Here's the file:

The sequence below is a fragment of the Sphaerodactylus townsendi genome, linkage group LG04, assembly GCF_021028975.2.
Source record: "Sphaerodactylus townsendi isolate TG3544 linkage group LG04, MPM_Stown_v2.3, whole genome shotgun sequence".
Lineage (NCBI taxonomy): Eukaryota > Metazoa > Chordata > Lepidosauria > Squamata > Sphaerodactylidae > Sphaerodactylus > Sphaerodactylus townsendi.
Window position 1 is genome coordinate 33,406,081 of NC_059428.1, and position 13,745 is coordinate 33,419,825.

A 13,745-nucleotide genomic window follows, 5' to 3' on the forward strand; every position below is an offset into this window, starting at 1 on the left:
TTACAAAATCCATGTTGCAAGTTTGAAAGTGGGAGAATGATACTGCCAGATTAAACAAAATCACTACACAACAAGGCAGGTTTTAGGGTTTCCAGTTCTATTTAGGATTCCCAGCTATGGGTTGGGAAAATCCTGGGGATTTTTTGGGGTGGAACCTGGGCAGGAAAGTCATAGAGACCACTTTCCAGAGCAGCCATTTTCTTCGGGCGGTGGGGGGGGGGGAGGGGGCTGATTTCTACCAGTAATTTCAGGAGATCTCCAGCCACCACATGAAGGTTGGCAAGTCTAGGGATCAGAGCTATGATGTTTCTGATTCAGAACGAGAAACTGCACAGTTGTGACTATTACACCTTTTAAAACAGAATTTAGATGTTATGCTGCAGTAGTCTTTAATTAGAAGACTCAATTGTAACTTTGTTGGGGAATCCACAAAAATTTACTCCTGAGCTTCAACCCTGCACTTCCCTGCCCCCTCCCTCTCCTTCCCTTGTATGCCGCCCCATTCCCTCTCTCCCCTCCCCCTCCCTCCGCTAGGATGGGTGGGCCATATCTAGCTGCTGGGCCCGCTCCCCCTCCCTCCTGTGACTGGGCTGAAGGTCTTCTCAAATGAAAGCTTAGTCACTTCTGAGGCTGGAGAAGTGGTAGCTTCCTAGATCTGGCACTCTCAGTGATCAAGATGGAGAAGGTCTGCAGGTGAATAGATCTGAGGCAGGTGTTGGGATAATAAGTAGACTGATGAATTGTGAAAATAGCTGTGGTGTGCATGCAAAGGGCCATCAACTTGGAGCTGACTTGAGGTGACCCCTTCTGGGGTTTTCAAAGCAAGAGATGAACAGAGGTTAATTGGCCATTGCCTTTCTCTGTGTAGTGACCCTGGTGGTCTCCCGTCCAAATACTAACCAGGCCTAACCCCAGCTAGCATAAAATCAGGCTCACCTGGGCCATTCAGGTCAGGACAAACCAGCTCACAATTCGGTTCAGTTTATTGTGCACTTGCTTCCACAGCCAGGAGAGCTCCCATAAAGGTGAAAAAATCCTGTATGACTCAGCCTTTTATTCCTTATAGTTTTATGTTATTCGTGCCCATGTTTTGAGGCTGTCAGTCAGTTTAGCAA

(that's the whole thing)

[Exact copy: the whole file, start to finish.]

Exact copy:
The sequence below is a fragment of the Sphaerodactylus townsendi genome, linkage group LG04, assembly GCF_021028975.2.
Source record: "Sphaerodactylus townsendi isolate TG3544 linkage group LG04, MPM_Stown_v2.3, whole genome shotgun sequence".
Lineage (NCBI taxonomy): Eukaryota > Metazoa > Chordata > Lepidosauria > Squamata > Sphaerodactylidae > Sphaerodactylus > Sphaerodactylus townsendi.
Window position 1 is genome coordinate 33,406,081 of NC_059428.1, and position 13,745 is coordinate 33,419,825.

A 13,745-nucleotide genomic window follows, 5' to 3' on the forward strand; every position below is an offset into this window, starting at 1 on the left:
TTACAAAATCCATGTTGCAAGTTTGAAAGTGGGAGAATGATACTGCCAGATTAAACAAAATCACTACACAACAAGGCAGGTTTTAGGGTTTCCAGTTCTATTTAGGATTCCCAGCTATGGGTTGGGAAAATCCTGGGGATTTTTTGGGGTGGAACCTGGGCAGGAAAGTCATAGAGACCACTTTCCAGAGCAGCCATTTTCTTCGGGCGGTGGGGGGGGGGGAGGGGGCTGATTTCTACCAGTAATTTCAGGAGATCTCCAGCCACCACATGAAGGTTGGCAAGTCTAGGGATCAGAGCTATGATGTTTCTGATTCAGAACGAGAAACTGCACAGTTGTGACTATTACACCTTTTAAAACAGAATTTAGATGTTATGCTGCAGTAGTCTTTAATTAGAAGACTCAATTGTAACTTTGTTGGGGAATCCACAAAAATTTACTCCTGAGCTTCAACCCTGCACTTCCCTGCCCCCTCCCTCTCCTTCCCTTGTATGCCGCCCCATTCCCTCTCTCCCCTCCCCCTCCCTCCGCTAGGATGGGTGGGCCATATCTAGCTGCTGGGCCCGCTCCCCCTCCCTCCTGTGACTGGGCTGAAGGTCTTCTCAAATGAAAGCTTAGTCACTTCTGAGGCTGGAGAAGTGGTAGCTTCCTAGATCTGGCACTCTCAGTGATCAAGATGGAGAAGGTCTGCAGGTGAATAGATCTGAGGCAGGTGTTGGGATAATAAGTAGACTGATGAATTGTGAAAATAGCTGTGGTGTGCATGCAAAGGGCCATCAACTTGGAGCTGACTTGAGGTGACCCCTTCTGGGGTTTTCAAAGCAAGAGATGAACAGAGGTTAATTGGCCATTGCCTTTCTCTGTGTAGTGACCCTGGTGGTCTCCCGTCCAAATACTAACCAGGCCTAACCCCAGCTAGCATAAAATCAGGCTCACCTGGGCCATTCAGGTCAGGACAAACCAGCTCACAATTCGGTTCAGTTTATTGTGCACTTGCTTCCACAGCCAGGAGAGCTCCCATAAAGGTGAAAAAATCCTGTATGACTCAGCCTTTTATTCCTTATAGTTTTATGTTATTCGTGCCCATGTTTTGAGGCTGTCAGTCAGTTTAGCAA